Again, mounting in the housing has virtually nothing to do with preload, the rebuilder would completely set the preload during assembly.
Well, I've installed a new spindle on one of my Brother machines and I can tell you it's not in the install. They are all set to preload the bearings when you clamp them in with the spacers ground so the preload on the bearings is set by the length of the spindle assy. This is why BrotherFrank said to keep the 3mm spacer as that must be the thing that's preground so to load the bearings correctly.. Very simple operation loosen the coupling, take the bolts off the spindle nose, drop the old spindle, slide the new one in, bolt it in, clamp the coupling, balance. No adjustment relating to preload at install. As of a few years ago Yamazen would rent a balancer so that's how I balanced mine. Whole thing took me 2 hours. Half of that time was spent reading the manual.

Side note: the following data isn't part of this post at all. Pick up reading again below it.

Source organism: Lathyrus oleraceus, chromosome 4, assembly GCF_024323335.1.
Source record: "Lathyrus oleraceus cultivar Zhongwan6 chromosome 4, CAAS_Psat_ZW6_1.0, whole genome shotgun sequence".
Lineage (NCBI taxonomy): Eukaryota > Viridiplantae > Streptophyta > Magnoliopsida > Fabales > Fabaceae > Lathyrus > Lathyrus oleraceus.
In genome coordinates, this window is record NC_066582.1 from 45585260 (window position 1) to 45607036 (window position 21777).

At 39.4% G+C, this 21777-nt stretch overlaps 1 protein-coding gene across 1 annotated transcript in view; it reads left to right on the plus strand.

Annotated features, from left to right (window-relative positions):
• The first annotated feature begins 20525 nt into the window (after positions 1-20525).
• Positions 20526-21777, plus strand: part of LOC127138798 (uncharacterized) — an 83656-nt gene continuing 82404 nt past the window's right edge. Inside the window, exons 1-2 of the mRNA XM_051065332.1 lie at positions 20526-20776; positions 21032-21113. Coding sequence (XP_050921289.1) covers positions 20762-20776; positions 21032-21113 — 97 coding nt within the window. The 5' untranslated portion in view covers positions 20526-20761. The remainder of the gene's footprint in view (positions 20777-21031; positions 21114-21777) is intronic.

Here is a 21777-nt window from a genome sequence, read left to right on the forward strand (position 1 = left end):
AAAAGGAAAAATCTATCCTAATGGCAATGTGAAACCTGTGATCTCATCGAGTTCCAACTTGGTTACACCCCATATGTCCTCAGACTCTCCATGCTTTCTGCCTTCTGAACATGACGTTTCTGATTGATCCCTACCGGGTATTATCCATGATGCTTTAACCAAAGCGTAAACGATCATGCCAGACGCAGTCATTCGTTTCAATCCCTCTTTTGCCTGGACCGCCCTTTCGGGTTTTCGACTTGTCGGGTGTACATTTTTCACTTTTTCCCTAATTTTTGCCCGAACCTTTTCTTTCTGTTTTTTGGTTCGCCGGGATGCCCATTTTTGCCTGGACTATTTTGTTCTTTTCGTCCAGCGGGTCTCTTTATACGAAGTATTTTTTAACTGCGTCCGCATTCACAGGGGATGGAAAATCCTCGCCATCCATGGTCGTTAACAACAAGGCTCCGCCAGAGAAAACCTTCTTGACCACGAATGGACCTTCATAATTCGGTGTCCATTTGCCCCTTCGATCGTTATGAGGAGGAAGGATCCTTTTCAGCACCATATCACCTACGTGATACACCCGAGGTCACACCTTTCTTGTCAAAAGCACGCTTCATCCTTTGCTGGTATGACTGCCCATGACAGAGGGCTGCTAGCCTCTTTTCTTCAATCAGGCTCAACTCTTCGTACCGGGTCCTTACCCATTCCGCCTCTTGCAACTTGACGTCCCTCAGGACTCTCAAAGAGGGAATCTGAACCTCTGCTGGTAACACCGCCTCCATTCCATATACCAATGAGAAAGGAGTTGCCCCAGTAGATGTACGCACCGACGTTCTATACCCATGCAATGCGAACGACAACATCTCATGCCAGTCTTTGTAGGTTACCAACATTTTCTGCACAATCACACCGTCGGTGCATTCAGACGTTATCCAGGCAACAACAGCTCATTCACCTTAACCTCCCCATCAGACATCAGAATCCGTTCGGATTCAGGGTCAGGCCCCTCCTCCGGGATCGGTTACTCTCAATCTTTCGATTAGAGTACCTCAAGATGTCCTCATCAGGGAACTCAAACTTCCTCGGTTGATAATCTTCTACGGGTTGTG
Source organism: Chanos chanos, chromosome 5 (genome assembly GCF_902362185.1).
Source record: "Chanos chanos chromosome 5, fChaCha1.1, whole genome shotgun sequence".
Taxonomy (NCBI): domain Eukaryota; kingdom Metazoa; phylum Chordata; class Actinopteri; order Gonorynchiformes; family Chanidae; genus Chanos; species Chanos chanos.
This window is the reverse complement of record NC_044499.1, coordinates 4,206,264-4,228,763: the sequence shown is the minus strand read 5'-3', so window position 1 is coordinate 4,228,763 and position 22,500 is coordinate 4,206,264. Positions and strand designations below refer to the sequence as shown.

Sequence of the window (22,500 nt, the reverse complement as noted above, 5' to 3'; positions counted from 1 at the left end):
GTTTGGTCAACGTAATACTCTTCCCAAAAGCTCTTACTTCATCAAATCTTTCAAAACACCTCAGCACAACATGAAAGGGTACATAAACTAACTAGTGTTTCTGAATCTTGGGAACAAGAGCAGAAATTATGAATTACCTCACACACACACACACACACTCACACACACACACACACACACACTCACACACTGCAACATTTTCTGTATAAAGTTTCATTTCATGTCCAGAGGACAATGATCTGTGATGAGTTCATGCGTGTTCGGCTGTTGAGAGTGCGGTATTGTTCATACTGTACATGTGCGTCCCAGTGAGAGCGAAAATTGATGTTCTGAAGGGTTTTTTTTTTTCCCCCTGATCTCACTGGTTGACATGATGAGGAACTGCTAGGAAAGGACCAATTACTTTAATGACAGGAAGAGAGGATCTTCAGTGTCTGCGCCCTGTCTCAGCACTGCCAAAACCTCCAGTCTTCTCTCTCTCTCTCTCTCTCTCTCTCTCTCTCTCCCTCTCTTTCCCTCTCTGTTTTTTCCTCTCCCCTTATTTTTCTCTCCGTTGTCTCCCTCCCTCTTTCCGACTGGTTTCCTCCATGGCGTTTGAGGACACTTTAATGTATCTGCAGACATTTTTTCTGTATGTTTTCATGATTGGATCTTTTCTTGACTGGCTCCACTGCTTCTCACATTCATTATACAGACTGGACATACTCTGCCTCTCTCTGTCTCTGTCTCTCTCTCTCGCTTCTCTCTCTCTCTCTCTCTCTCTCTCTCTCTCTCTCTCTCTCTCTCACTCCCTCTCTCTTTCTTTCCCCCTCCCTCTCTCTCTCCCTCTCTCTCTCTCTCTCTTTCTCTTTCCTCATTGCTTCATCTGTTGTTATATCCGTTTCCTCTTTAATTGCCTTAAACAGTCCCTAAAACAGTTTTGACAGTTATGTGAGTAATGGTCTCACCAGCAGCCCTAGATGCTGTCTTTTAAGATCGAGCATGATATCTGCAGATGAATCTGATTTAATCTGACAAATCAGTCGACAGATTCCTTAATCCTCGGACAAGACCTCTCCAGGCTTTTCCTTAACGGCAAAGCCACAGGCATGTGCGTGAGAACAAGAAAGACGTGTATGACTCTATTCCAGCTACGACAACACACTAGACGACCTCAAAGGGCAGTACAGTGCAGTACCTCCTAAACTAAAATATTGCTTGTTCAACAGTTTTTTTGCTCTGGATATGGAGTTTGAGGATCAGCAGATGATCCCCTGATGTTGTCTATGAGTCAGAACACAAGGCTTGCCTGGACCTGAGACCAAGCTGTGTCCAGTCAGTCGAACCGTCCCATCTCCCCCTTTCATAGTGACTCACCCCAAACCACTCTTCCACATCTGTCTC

mottrhed

Aluminum
Joined
Sep 23, 2013
Location
nh
Well, I've installed a new spindle on one of my Brother machines and I can tell you it's not in the install. They are all set to preload the bearings when you clamp them in with the spacers ground so the preload on the bearings is set by the length of the spindle assy. This is why BrotherFrank said to keep the 3mm spacer as that must be the thing that's preground so to load the bearings correctly.. Very simple operation loosen the coupling, take the bolts off the spindle nose, drop the old spindle, slide the new one in, bolt it in, clamp the coupling, balance. No adjustment relating to preload at install. As of a few years ago Yamazen would rent a balancer so that's how I balanced mine. Whole thing took me 2 hours. Half of that time was spent reading the manual.